ECP fixes March 9 for presidential election

Just two days before the retirement of half of the senators after completing their six-year term

Our Correspondent March 01, 2024


Still trying to overcome the post-poll challenges amid rigging allegations, the Election Commission of Pakistan (ECP) on Friday announced that the election for the office of the country’s president would be held on March 9 – just two days before the retirement of half of the senators after completing their six-year term.

According to the schedule, candidates vying for the constitutional post of the country can submit their nomination papers until Saturday noon in Islamabad and four provincial capitals – Karachi, Lahore, Peshawar and Quetta.

Nomination papers will undergo scrutiny by the returning officer in Islamabad by 10am on Monday (March 4). The candidates have the option to withdraw their nomination papers before the returning officer in Islamabad until noon on Tuesday (March 5).

On the same day, the list of candidates will be made public. The candidates can opt out of the contest by March 6, and polling is scheduled to take place from 10am to 4pm on March 9 at the Parliament House in Islamabad and the provincial assembly buildings in Lahore, Karachi, Peshawar and Quetta.

The six-party alliance, which formed a coalition government at the Centre under the PML-N’s Shehbaz Sharif, has already announced Asif Ali Zardari as its consensus candidate for the office.

Zardari previously served as the president from September 2008 to 2013 after the resignation of military ruler Pervez Musharraf.

No other candidate had come forward so far to mount a challenge to the PPP chairman.

Also read: PML-N-led coalition grabs speaker, deputy slots in NA

Article 41(4) of the Constitution says that “election to the office of president shall be held not earlier than sixty days and not later than thirty days before the expiration of the term of the president in office: Provided that, if the election cannot be held within the period aforesaid because the National Assembly is dissolved, it shall be held within thirty days of the general election to the Assembly”.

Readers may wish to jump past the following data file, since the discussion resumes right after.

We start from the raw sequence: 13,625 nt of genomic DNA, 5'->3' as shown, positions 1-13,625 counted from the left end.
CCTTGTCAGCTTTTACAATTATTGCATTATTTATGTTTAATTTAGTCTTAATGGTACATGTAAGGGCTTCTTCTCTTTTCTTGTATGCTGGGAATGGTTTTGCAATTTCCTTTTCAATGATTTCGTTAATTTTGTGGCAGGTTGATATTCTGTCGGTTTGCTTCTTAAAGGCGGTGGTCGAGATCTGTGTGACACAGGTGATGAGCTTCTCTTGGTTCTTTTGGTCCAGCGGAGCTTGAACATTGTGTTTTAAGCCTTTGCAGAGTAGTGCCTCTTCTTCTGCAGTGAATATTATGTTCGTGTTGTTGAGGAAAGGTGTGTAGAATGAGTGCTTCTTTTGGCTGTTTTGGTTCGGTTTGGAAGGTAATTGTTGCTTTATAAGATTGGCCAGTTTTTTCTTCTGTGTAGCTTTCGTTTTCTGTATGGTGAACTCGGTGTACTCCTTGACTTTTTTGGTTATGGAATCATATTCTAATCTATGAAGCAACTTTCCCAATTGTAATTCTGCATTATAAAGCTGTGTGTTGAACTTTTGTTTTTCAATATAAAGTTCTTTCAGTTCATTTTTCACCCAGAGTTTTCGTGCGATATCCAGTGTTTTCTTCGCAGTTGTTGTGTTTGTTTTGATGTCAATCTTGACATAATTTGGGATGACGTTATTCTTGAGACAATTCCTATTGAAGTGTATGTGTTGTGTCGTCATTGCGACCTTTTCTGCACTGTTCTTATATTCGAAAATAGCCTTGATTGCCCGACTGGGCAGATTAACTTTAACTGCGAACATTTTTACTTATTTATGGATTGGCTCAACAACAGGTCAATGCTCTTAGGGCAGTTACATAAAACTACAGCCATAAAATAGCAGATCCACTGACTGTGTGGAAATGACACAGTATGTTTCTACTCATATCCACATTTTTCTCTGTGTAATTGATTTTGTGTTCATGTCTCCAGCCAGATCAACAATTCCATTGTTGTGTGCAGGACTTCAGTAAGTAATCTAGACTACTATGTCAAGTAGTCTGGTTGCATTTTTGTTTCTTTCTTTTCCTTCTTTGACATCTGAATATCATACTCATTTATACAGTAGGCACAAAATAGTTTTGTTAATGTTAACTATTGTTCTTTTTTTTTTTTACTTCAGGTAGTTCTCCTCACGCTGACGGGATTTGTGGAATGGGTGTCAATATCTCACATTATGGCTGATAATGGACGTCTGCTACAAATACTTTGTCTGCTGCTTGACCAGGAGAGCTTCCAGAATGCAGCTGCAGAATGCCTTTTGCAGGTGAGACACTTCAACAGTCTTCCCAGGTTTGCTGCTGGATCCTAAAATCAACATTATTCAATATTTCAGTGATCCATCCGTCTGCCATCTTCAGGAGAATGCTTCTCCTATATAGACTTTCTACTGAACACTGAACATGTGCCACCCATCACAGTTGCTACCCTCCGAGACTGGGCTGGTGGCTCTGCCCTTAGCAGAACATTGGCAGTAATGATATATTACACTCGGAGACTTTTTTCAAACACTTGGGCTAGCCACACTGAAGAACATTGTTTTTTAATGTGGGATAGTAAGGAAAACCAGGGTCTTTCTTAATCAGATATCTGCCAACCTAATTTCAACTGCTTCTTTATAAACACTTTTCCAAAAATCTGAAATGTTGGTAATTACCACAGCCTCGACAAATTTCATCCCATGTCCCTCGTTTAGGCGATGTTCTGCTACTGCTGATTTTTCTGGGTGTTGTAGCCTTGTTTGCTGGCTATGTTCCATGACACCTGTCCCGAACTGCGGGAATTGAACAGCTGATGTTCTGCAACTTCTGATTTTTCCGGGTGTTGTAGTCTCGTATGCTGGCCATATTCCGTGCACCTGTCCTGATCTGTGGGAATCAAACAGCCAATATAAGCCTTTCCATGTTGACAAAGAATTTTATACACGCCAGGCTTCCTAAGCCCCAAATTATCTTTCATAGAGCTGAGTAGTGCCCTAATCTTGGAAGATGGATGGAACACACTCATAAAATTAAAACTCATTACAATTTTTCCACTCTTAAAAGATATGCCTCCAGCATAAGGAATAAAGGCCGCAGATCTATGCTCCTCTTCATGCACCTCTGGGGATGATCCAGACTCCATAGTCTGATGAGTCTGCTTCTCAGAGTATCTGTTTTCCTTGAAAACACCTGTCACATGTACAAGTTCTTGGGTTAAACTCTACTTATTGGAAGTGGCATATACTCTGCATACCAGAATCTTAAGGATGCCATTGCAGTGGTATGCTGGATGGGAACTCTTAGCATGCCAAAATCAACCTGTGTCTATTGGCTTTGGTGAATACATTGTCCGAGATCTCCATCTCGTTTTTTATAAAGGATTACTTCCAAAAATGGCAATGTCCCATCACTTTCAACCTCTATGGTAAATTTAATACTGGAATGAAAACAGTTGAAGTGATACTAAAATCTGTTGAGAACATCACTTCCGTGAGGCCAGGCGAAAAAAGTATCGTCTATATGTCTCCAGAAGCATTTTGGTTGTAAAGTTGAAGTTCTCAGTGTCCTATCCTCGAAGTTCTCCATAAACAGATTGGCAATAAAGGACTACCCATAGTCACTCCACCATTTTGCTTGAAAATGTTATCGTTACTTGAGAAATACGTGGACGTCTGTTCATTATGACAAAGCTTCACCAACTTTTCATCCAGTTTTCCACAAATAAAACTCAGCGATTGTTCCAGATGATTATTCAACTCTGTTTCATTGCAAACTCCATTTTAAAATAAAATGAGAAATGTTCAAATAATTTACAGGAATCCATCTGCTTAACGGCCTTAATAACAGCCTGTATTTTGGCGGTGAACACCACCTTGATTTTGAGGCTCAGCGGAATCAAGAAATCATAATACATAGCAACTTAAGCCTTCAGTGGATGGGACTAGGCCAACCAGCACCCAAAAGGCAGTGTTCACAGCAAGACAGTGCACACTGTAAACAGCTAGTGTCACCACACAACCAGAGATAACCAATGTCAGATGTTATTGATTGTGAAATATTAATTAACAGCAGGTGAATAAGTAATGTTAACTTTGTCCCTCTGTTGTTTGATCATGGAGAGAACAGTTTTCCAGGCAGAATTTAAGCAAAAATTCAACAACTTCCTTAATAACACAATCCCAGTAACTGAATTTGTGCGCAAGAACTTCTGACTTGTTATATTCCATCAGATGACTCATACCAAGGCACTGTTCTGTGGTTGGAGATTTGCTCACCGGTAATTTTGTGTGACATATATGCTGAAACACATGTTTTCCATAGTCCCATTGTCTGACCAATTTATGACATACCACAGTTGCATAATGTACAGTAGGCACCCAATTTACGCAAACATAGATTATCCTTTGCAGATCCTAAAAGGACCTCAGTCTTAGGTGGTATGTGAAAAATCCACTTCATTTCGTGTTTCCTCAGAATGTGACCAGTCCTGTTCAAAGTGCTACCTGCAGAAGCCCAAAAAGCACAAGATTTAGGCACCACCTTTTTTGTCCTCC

Incumbent President Dr Arif Alvi is already on an extended tenure after completing his five-year term on Sept 9 last year.

Article 44(1) of the Constitution says that the president will hold office for a term of five years from the day he assumes charge, but he continues to hold the office until a successor is chosen.

Dr Alvi is the country’s fourth democratically elected president to complete the five-year term. The three presidents before Dr Alvi who completed their full terms were Chaudhary Fazal Elahi (fifth president, from 1973 to 1978), Asif Ali Zardari (11th, from 2008 to 2013), and Mamnoon Hussain (12th, from 2013 to 2018).

Therefore, Dr Alvi is the third consecutive president to have a full term and the first one to have an extended term due to an incomplete electoral college, which comprises the National Assembly, Senate and the four provincial assemblies.

The term-wise data of senators suggests that the PML-N and the PPP stand to lose a large chunk of their members — 69 per cent and 57 per cent, respectively — as they retire on March 11 after completing their terms.

But after the Feb 8 polls, both the PML-N and PPP will definitely be able to add to their tally in the Senate. The PTI, however, will be at a definite disadvantage if it fails to conduct the intra-party elections before the Senate polls, and it may have to depend on the SIC to get representation in the upper house of the parliament.

Up until now, the total strength of the Senate has been 100, including 23 members each from the four federating units and four each from erstwhile Fata and Islamabad.

The 23 seats allocated to a province comprise 14 general seats, four reserved for women, four for technocrats and one for a minority member.

This time around, though, only 96 members will grace the chamber as the representation of the erstwhile tribal areas will end following their merger with Khyber-Pakhtunkhwa under the 25th Constitutional Amendment.

This means that the upcoming elections to the Senate will elect 48 new senators — 11 each from all four provinces on general and technocrats’ seats, two from Islamabad and two minority members from Punjab and Sindh.

At present, the house has 97 members due to the death of PML-N’s Rana Maqbool Ahmed and the resignations of PTI’s Shaukat Tarin and Anwaarul Haq Kakar of the Balochistan Awami Party (BAP) after assuming the office of the caretaker prime minister.

The term of a senator is six years, but half of them retire every three years, and elections are held for new members.


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